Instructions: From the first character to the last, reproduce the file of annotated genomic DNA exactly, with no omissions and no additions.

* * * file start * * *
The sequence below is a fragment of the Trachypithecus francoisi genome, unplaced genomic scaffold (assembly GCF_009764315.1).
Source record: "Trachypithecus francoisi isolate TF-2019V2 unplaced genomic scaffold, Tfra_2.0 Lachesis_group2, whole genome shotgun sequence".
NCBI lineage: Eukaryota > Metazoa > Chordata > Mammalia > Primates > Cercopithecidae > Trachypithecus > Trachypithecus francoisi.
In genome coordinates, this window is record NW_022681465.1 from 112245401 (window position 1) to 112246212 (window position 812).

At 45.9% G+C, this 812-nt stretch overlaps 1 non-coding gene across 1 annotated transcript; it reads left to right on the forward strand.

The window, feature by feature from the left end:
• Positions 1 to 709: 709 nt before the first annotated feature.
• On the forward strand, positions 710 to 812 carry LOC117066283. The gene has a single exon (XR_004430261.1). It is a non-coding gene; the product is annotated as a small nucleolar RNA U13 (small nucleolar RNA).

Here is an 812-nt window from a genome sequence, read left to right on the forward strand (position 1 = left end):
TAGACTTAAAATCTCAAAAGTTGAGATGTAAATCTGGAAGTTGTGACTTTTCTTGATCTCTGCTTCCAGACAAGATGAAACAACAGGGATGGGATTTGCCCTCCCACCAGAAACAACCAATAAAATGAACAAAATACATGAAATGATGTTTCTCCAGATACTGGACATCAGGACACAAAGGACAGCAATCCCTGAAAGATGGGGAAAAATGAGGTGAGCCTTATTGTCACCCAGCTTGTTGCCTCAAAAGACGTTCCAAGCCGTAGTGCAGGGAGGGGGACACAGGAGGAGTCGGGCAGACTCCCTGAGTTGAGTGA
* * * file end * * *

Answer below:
The sequence below is a fragment of the Trachypithecus francoisi genome, unplaced genomic scaffold (assembly GCF_009764315.1).
Source record: "Trachypithecus francoisi isolate TF-2019V2 unplaced genomic scaffold, Tfra_2.0 Lachesis_group2, whole genome shotgun sequence".
NCBI lineage: Eukaryota > Metazoa > Chordata > Mammalia > Primates > Cercopithecidae > Trachypithecus > Trachypithecus francoisi.
In genome coordinates, this window is record NW_022681465.1 from 112245401 (window position 1) to 112246212 (window position 812).

At 45.9% G+C, this 812-nt stretch overlaps 1 non-coding gene across 1 annotated transcript; it reads left to right on the forward strand.

The window, feature by feature from the left end:
• Positions 1 to 709: 709 nt before the first annotated feature.
• On the forward strand, positions 710 to 812 carry LOC117066283. The gene has a single exon (XR_004430261.1). It is a non-coding gene; the product is annotated as a small nucleolar RNA U13 (small nucleolar RNA).

Here is an 812-nt window from a genome sequence, read left to right on the forward strand (position 1 = left end):
TAGACTTAAAATCTCAAAAGTTGAGATGTAAATCTGGAAGTTGTGACTTTTCTTGATCTCTGCTTCCAGACAAGATGAAACAACAGGGATGGGATTTGCCCTCCCACCAGAAACAACCAATAAAATGAACAAAATACATGAAATGATGTTTCTCCAGATACTGGACATCAGGACACAAAGGACAGCAATCCCTGAAAGATGGGGAAAAATGAGGTGAGCCTTATTGTCACCCAGCTTGTTGCCTCAAAAGACGTTCCAAGCCGTAGTGCAGGGAGGGGGACACAGGAGGAGTCGGGCAGACTCCCTGAGTTGAGTGA